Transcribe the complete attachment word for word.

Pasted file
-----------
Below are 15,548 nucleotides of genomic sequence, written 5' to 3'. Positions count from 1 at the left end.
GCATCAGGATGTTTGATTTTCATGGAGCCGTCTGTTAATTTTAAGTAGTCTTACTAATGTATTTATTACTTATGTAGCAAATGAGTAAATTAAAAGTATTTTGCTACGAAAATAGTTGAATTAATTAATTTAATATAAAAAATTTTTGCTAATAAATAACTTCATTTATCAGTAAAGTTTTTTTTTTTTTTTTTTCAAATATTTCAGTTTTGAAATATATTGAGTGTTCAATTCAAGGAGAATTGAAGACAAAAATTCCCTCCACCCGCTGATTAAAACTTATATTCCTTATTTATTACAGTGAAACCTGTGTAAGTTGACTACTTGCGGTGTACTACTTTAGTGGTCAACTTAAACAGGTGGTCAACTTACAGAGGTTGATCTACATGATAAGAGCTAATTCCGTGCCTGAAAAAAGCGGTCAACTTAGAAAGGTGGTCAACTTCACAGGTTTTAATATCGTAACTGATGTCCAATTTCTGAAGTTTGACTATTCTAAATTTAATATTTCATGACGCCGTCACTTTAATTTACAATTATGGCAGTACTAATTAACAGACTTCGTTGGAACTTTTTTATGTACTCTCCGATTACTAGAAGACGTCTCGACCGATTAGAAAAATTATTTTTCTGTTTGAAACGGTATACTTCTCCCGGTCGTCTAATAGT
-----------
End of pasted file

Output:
Below are 15,548 nucleotides of genomic sequence, written 5' to 3'. Positions count from 1 at the left end.
GCATCAGGATGTTTGATTTTCATGGAGCCGTCTGTTAATTTTAAGTAGTCTTACTAATGTATTTATTACTTATGTAGCAAATGAGTAAATTAAAAGTATTTTGCTACGAAAATAGTTGAATTAATTAATTTAATATAAAAAATTTTTGCTAATAAATAACTTCATTTATCAGTAAAGTTTTTTTTTTTTTTTTTTCAAATATTTCAGTTTTGAAATATATTGAGTGTTCAATTCAAGGAGAATTGAAGACAAAAATTCCCTCCACCCGCTGATTAAAACTTATATTCCTTATTTATTACAGTGAAACCTGTGTAAGTTGACTACTTGCGGTGTACTACTTTAGTGGTCAACTTAAACAGGTGGTCAACTTACAGAGGTTGATCTACATGATAAGAGCTAATTCCGTGCCTGAAAAAAGCGGTCAACTTAGAAAGGTGGTCAACTTCACAGGTTTTAATATCGTAACTGATGTCCAATTTCTGAAGTTTGACTATTCTAAATTTAATATTTCATGACGCCGTCACTTTAATTTACAATTATGGCAGTACTAATTAACAGACTTCGTTGGAACTTTTTTATGTACTCTCCGATTACTAGAAGACGTCTCGACCGATTAGAAAAATTATTTTTCTGTTTGAAACGGTATACTTCTCCCGGTCGTCTAATAGT